Press enter to see results or esc to cancel.

Weekly Releases: When is the Best Time to Deploy Code

There is always risk when deploying code, however thoroughly tested your application is. Some common pitfalls include:

  • Unexpected differences between Live and Development environments (mitigated by a properly set up staging environment)
  • Human error during any step of manual deployment
  • Difficult to produce bugs (i.e. the classic Heisenbug), that are only discovered when the application is in Production.

In order to mitigate the risk involved with deploying an application, it is important to plan when you will release your code during the week. We will examine the best and worst times to deploy your application throughout the week.

The Worst Times to Release Code

Deploying code is a simple, yet potentially risky task. It would be impossible to completely remove the risks involved (however minor), so it is important to prepare, and allow time to rectify it if emergency issues occur. Needless to say, the absolute worst time for a deploy would be a Friday as most web developers do not work weekends, and are not on hand to fix it immediately if any emergency issues occur.

Top 3 Worst Times to Deploy

  1. Friday Afternoon. No one on hand to complete emergency fixes.
  2. Monday Morning. Insufficient time to prepare properly.
  3. At the end of the working day. Not as bad as Friday afternoon, but no one will be on hand for at least 12 hours in case something goes wrong.

The Best Times to Release Code

It is best to release your code as early as possible during the week, whilst being accommodating to the rare, unavoidable high priority issues that may arise over the weekend. There should be sufficient time to prepare the release, and developers on hand for several hours after in the event that an issue occurs.

Top 3 Best Times to Deploy

  1. Tuesday Morning. Monday can be dedicated to fixing any high priority bugs that may have been found over the weekend, and preparing the code for deployment (merging & tagging). Developers are on hand for the rest of the day should an issue occur. The rest of the week can be dedicated completely to developing the next week’s release.
  2. Wednesday Morning. Good for the same reasons as Tuesday, but unnecessarily breaks up the working week which may result in a slight drop in efficiency.
  3. Thursday Morning. Exactly the same benefits and disadvantages as Wednesday, but closer to the weekend where developers are not on hand.

It shouldn’t matter when you deploy as your code as it should just work.

In an ideal world, any unexpected behavior would always be detected during automated or manual testing. In reality, unforeseen things happen. Picking a good time for your deployment can mitigate a large amount of potential risk, by minimizing downtime should an unlikely issue occur.

At Mannion King, we always release mid week (Tuesday, Wednesday or Thursday), with preference to the former. We allow a degree of flexibility between these days depending on the project, and will always deploy in the mornings. Any releases that happen on a Monday or Friday are emergency bug fixes only.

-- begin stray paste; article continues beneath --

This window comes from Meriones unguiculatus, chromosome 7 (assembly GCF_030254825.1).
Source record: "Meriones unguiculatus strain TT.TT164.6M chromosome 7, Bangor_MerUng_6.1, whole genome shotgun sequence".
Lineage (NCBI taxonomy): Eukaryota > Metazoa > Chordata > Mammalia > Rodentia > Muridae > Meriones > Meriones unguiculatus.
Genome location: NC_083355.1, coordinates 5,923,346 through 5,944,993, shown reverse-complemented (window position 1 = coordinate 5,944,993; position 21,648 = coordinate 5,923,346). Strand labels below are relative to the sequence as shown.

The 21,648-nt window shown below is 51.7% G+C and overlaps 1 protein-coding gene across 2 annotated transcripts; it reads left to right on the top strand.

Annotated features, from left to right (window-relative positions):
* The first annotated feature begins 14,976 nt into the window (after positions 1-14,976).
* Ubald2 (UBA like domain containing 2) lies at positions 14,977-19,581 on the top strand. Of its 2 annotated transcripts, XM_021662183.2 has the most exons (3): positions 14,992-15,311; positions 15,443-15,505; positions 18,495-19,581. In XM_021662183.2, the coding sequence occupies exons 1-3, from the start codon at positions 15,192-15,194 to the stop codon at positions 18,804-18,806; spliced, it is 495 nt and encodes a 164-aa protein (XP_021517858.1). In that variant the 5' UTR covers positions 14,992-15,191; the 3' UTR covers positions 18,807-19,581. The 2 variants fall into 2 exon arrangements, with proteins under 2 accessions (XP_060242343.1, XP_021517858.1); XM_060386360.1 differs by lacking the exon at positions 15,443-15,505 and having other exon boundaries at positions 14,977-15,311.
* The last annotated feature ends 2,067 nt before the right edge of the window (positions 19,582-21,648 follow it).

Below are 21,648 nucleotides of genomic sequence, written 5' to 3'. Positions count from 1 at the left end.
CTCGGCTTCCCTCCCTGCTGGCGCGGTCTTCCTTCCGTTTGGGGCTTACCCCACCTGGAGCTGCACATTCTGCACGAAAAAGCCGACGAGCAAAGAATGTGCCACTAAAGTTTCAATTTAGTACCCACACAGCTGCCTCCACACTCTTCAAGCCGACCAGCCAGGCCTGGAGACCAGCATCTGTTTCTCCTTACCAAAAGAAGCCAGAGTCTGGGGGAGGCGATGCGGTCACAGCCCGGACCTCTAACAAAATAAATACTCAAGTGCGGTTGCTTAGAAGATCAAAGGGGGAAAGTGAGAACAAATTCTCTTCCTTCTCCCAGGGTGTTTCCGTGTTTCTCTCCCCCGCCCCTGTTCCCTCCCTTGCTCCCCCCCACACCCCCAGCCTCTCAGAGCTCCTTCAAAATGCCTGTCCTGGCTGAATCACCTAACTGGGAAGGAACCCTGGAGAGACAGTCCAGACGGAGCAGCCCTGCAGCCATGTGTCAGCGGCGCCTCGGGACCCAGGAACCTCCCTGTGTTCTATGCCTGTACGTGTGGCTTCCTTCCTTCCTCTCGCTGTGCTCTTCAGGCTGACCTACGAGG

Final Thoughts

Choosing a good time for your deployment is easy to do, doesn’t cost any extra time, and aids in risk free deployments. This article is a guide in helping to pick the best time to deploy, but your particular application may have unique characteristics that makes this impossible (such as peak traffic in the mornings). It is important to factor in these characteristics to decide upon a suitable time, so that you can begin to reap the benefits of lower risk deployment.

  • It also depends a lot on the application itself (like you said), especially with big or popular applications/websites. Then, you cannot rely on a ‘general’ indicator, you need to plan accordingly.

    You need a detailed plan that precise at what hour it will be deployed and when, by who, how long it will take. Then, who will test that the application works as it should. What will be tested exactly, how and by who.

    Do you need a client ‘GO’ to know if you need to roll back or not? Do you need a different roll back procedure (DB modifications, data importation to roll back, config to change)? Who will do it? How long will it be?

    Who’s in charge in case of problems? It should, obviously, be somebody that know the application and a system admin. And, what are their contact information? Will they be on site or at their home? If they’re not on the site, ensure that they tested their VPN connection or whatever they need to work from home.

    In some type of application, you could even start the deployment process days before the deployment of the final code. For example, you could need to change the content in a CMS on a staging environment, import data from somewhere and test it… Deployments can get really complicated on big projects, but the key is to have a detailed plan (and also a good team lead) 😉